Complaint in the System: this song is not the best in the album, with a kind of strange robotic voices. But it's very important for the story, because this song developes part the history of Veronica Guerin, who is an important rol in the album's story...

Underture: the second instrumental, a kind of compilation of what we have heard yet and what will come later in the album. Like every Savatage's instrumental, this song is awesome, very rich in details and totally symphonic prog.

The Wake of Magellan: one of the best songs of the album. It opens slowly and rithmically, with good bass lines by Johnny Lee Middleton, but the chorus is totally epic and exciting! After a heavy section with impressive solos and the last chorus, comes one of the best sections of the albums, one of the Savatage's trademark: the impressive choirs with 4 superposed voices. If you have not heared this Savatage's choirs, I recommend you to do it, because is so impressive... You can hear it in this web, in the songs Chance and The Wake of Magellan. And the most impressive thing is that they can perfectly make it on stage! I saw it with my own eyes. Awesome.

Anymore: the ballad of the album, and a really beautiful one. In the classic Savatage's style, with protagonism of piano, catchy rythm changes and chorus... Another Savatage's perfect ballad, like When the Crowds are Gone, Beleve, All that I Bleed, Alone You Breathe, Not What You See...

The Storm: the third and last instrumental, an indication for the end of the album, wich supposes a perfect introduction for the last song. Outstanding Al Pitrelli's guitar solos here, in a similar style of the "Dead Winter Dead"'s ones...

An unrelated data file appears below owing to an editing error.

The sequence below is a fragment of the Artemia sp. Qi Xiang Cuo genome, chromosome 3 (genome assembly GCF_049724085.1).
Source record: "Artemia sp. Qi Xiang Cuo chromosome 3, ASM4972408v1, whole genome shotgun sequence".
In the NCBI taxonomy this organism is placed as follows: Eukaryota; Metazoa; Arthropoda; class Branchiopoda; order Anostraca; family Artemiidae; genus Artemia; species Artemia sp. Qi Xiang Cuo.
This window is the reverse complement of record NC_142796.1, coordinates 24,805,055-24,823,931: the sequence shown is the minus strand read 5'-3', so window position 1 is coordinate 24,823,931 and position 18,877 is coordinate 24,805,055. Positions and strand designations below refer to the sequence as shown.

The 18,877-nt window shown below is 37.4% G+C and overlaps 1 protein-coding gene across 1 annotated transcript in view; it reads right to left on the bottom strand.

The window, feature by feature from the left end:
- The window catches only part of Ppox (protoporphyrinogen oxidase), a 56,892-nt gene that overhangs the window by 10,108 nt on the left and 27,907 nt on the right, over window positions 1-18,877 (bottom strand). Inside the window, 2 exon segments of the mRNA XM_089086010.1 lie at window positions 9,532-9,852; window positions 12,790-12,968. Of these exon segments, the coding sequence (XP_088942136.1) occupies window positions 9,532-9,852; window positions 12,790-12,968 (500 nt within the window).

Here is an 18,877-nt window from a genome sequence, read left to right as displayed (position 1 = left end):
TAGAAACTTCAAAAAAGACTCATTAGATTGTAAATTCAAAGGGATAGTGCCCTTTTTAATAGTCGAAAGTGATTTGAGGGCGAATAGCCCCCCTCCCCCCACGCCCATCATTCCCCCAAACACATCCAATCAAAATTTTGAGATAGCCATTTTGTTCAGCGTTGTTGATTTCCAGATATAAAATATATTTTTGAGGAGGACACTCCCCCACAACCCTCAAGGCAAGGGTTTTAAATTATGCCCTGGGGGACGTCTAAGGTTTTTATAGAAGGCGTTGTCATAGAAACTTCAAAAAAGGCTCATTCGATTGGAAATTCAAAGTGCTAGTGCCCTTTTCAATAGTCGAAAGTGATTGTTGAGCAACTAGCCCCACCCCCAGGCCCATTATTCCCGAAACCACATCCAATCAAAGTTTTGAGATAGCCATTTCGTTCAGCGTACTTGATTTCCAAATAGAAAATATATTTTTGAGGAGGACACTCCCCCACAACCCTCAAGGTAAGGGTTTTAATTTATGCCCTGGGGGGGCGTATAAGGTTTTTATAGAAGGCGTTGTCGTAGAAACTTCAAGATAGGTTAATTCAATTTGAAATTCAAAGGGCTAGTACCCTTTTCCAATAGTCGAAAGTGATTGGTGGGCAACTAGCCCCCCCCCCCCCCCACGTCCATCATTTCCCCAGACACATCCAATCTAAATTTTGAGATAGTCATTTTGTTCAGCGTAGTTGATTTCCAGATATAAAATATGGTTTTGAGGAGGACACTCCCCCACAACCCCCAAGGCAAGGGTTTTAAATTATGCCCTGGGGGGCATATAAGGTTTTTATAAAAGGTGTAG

The Hourglass: maybe the most epic song of the albums, and the most impressive instrumental developement too. Some melodies are related with Anymore and Underture, and here we can hear another example of the outstanding and unique Savatage's choirs. The ending is perfect... "And soon there's no more". Great ending for a great album.

After the music review, I will talk a little about the album's story... Like every Savatage's record since "Gutter Ballet", the lyrics and the story was written by the seventh Savatage's member: the impressive and reputated producer and composer Paul O'Neil (his production in "The Wake of Magellan" is, again, a first class one, everything sounds perfectly here), who is also the mastermind in Trans-Siberian Orchestra. This story is about an old spanish sailor, who is tired about his life and he misses a lot his year in the sea... But he suddenly has a great change in his life, and then the story gives a turn, appearing the story of Veronica Guerin, the brave journalist who fighted against the drug empire... I don't want to spoil the whole story, so I will not say more. Only I wish to emphatisize that this is one of this albums wich makes you thinking and provides you more feeligns that the music itself. Like every Savatage's conceptual album, "The Wake of Magellan" has a lot of social feeling and a good moral message. And of course, this story provides even more dramatism and depth to the marvellous songs...

Conclusion: an obligated album is you like the symphonic/prog metal, like every Savatage's release since Gutter Ballet. And along with "Dead Winter Dead" and "Streets" (and maybe "Poets and Madmen" too), this is the best Savatage's offering. And the last with Zachary Stevens, one of the most talented and original singer in metal.